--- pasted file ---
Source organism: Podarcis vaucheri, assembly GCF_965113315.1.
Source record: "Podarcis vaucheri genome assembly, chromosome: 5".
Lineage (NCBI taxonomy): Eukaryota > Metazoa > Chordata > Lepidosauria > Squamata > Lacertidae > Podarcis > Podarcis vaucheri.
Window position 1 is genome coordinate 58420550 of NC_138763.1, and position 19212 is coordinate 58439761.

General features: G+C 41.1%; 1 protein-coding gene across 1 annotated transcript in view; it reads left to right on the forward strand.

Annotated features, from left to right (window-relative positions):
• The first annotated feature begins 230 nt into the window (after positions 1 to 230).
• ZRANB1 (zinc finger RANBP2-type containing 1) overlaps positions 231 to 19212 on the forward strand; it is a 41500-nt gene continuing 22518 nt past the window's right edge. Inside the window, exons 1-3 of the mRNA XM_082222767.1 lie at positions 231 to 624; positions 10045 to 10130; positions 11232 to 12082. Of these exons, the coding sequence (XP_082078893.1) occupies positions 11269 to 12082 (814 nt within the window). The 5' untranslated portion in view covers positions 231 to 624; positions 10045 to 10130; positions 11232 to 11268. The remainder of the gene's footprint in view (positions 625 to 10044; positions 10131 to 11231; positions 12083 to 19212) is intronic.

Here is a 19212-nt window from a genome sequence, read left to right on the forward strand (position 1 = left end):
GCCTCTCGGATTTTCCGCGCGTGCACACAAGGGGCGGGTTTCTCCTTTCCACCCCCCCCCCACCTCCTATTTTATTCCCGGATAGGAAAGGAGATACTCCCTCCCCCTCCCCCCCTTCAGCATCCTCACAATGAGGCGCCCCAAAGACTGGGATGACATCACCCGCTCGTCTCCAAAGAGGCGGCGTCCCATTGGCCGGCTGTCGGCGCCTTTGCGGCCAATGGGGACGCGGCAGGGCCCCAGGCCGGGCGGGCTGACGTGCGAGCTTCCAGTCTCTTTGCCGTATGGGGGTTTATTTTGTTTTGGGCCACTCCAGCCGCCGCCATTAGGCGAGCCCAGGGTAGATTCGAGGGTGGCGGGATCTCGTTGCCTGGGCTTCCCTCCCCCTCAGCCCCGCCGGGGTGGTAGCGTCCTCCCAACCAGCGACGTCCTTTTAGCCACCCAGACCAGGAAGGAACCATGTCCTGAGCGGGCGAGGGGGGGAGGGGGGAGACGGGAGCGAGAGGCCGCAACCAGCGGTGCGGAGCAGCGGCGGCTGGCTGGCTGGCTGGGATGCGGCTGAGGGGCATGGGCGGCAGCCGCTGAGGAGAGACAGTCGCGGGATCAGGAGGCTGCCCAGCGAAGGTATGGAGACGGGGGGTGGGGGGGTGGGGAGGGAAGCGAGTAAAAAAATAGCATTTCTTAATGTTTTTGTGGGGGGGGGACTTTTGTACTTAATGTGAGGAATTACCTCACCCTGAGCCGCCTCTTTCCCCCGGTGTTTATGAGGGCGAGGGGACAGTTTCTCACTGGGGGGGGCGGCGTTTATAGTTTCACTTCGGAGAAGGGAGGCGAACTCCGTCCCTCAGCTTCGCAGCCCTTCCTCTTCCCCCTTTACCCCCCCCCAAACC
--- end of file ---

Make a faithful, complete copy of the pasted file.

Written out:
Source organism: Podarcis vaucheri, assembly GCF_965113315.1.
Source record: "Podarcis vaucheri genome assembly, chromosome: 5".
Lineage (NCBI taxonomy): Eukaryota > Metazoa > Chordata > Lepidosauria > Squamata > Lacertidae > Podarcis > Podarcis vaucheri.
Window position 1 is genome coordinate 58420550 of NC_138763.1, and position 19212 is coordinate 58439761.

General features: G+C 41.1%; 1 protein-coding gene across 1 annotated transcript in view; it reads left to right on the forward strand.

Annotated features, from left to right (window-relative positions):
• The first annotated feature begins 230 nt into the window (after positions 1 to 230).
• ZRANB1 (zinc finger RANBP2-type containing 1) overlaps positions 231 to 19212 on the forward strand; it is a 41500-nt gene continuing 22518 nt past the window's right edge. Inside the window, exons 1-3 of the mRNA XM_082222767.1 lie at positions 231 to 624; positions 10045 to 10130; positions 11232 to 12082. Of these exons, the coding sequence (XP_082078893.1) occupies positions 11269 to 12082 (814 nt within the window). The 5' untranslated portion in view covers positions 231 to 624; positions 10045 to 10130; positions 11232 to 11268. The remainder of the gene's footprint in view (positions 625 to 10044; positions 10131 to 11231; positions 12083 to 19212) is intronic.

Here is a 19212-nt window from a genome sequence, read left to right on the forward strand (position 1 = left end):
GCCTCTCGGATTTTCCGCGCGTGCACACAAGGGGCGGGTTTCTCCTTTCCACCCCCCCCCCACCTCCTATTTTATTCCCGGATAGGAAAGGAGATACTCCCTCCCCCTCCCCCCCTTCAGCATCCTCACAATGAGGCGCCCCAAAGACTGGGATGACATCACCCGCTCGTCTCCAAAGAGGCGGCGTCCCATTGGCCGGCTGTCGGCGCCTTTGCGGCCAATGGGGACGCGGCAGGGCCCCAGGCCGGGCGGGCTGACGTGCGAGCTTCCAGTCTCTTTGCCGTATGGGGGTTTATTTTGTTTTGGGCCACTCCAGCCGCCGCCATTAGGCGAGCCCAGGGTAGATTCGAGGGTGGCGGGATCTCGTTGCCTGGGCTTCCCTCCCCCTCAGCCCCGCCGGGGTGGTAGCGTCCTCCCAACCAGCGACGTCCTTTTAGCCACCCAGACCAGGAAGGAACCATGTCCTGAGCGGGCGAGGGGGGGAGGGGGGAGACGGGAGCGAGAGGCCGCAACCAGCGGTGCGGAGCAGCGGCGGCTGGCTGGCTGGCTGGGATGCGGCTGAGGGGCATGGGCGGCAGCCGCTGAGGAGAGACAGTCGCGGGATCAGGAGGCTGCCCAGCGAAGGTATGGAGACGGGGGGTGGGGGGGTGGGGAGGGAAGCGAGTAAAAAAATAGCATTTCTTAATGTTTTTGTGGGGGGGGGACTTTTGTACTTAATGTGAGGAATTACCTCACCCTGAGCCGCCTCTTTCCCCCGGTGTTTATGAGGGCGAGGGGACAGTTTCTCACTGGGGGGGGCGGCGTTTATAGTTTCACTTCGGAGAAGGGAGGCGAACTCCGTCCCTCAGCTTCGCAGCCCTTCCTCTTCCCCCTTTACCCCCCCCCAAACC